Protecting Neighborhood Character: Pike/Pine's Conservation Overlay District
Piona, Amber Elena
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In 2009 Seattle established the city’s first conservation district in the Pike/Pine neighborhood. This conservation district was a significant new approach to preservation in Seattle. Seattle has a robust historic preservation program for the past 45 years, including eight historic districts and over 450 individual landmarks. The Pike/Pine Conservation Overlay District (PPCOD) is not a historic district. While Seattle’s historic districts are primarily concerned with the protection of historic resources, the conservation district attempts to integrate historic preservation into broader neighborhood planning goals and in so doing maintain the neighborhood’s essential cultural identity while still allowing for growth and change over time. Rather than preserve architectural character, the PPCOD is focused on preserving “neighborhood character,” a term which in this context includes the architecture, culture/use (specifically arts and LGBTQ or queer uses), housing, and social/income diversity characteristics of the neighborhood. This work looks at how Pike/Pine’s neighborhood character has been defined in planning documents, how the PPCOD functions and how the character as defined by the PPCOD has changed since it was established. One of the major appeals of the Pike/Pine neighborhood to developers has been the vibrancy, the authentic quirkiness of the neighborhood. The PPCOD was designed to help balance the newer, wealthier businesses with the older quirky ones. The goal is not to freeze the neighborhood in time, but to maintain visual (i.e. the neighborhood’s past as a visible and unifying element in the neighborhood) and cultural continuity (that the community is not completely replaced). A study of how well (or poorly) the Pike/Pine Conservation Overlay District is at protecting what the various elements of what gives this neighborhood a unique sense of place is useful to see the strengths of existing neighborhood planning policy and see places in which could be improved..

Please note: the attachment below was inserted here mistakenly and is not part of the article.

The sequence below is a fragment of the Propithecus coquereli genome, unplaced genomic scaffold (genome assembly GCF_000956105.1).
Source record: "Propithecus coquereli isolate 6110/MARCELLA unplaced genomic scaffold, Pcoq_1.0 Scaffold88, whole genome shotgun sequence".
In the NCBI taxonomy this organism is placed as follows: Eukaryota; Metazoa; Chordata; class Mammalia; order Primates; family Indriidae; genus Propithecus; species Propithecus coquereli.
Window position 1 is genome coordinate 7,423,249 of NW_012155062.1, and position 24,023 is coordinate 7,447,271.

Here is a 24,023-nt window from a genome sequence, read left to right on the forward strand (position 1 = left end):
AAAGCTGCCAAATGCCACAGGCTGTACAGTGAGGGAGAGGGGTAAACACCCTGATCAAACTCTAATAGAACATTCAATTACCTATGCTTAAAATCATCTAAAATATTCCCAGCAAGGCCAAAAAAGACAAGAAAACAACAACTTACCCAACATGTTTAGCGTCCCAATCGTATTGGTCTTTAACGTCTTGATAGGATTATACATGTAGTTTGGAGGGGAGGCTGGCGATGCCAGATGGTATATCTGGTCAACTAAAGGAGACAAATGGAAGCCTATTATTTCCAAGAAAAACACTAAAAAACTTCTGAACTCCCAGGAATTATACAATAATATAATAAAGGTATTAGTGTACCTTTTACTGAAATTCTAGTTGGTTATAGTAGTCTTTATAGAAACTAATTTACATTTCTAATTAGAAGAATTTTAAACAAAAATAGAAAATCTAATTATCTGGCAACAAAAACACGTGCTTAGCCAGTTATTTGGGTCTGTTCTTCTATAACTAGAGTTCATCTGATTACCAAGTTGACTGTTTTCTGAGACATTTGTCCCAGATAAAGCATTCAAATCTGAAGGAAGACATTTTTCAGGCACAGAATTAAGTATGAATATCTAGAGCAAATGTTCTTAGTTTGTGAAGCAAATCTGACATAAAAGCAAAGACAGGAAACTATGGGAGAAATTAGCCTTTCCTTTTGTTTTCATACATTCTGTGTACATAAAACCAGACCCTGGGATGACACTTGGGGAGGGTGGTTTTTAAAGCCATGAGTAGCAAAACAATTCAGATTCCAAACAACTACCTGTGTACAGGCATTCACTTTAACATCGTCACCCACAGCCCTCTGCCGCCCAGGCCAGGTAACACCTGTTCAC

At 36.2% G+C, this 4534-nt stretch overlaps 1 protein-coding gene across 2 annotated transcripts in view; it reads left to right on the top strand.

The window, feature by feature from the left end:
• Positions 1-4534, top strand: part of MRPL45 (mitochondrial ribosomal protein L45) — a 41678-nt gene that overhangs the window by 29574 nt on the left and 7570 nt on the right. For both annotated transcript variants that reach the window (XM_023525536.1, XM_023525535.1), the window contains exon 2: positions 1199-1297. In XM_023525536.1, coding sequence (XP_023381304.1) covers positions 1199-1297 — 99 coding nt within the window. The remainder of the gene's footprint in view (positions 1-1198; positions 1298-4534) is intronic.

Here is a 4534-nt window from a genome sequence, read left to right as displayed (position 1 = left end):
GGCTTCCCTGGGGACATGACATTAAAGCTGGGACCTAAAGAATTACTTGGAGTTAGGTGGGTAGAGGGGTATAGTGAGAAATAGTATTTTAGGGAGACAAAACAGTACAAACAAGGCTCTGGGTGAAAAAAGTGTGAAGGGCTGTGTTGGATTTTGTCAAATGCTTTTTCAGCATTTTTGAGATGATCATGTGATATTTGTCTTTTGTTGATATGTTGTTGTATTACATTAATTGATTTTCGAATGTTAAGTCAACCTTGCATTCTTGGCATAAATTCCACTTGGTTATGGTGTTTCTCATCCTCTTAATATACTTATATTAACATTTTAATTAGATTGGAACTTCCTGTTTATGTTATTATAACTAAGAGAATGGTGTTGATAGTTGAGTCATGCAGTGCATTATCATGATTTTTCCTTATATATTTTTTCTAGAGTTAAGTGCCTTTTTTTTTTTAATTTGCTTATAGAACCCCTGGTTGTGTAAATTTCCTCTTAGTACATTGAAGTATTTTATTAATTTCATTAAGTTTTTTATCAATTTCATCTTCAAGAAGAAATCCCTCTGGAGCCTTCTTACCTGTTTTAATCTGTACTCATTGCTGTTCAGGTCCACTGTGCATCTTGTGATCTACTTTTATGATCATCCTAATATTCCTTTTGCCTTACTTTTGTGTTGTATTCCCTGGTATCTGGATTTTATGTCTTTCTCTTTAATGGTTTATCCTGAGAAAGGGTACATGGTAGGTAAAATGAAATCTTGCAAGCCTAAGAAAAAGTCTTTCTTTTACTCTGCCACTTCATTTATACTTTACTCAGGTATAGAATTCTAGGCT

- Urban planning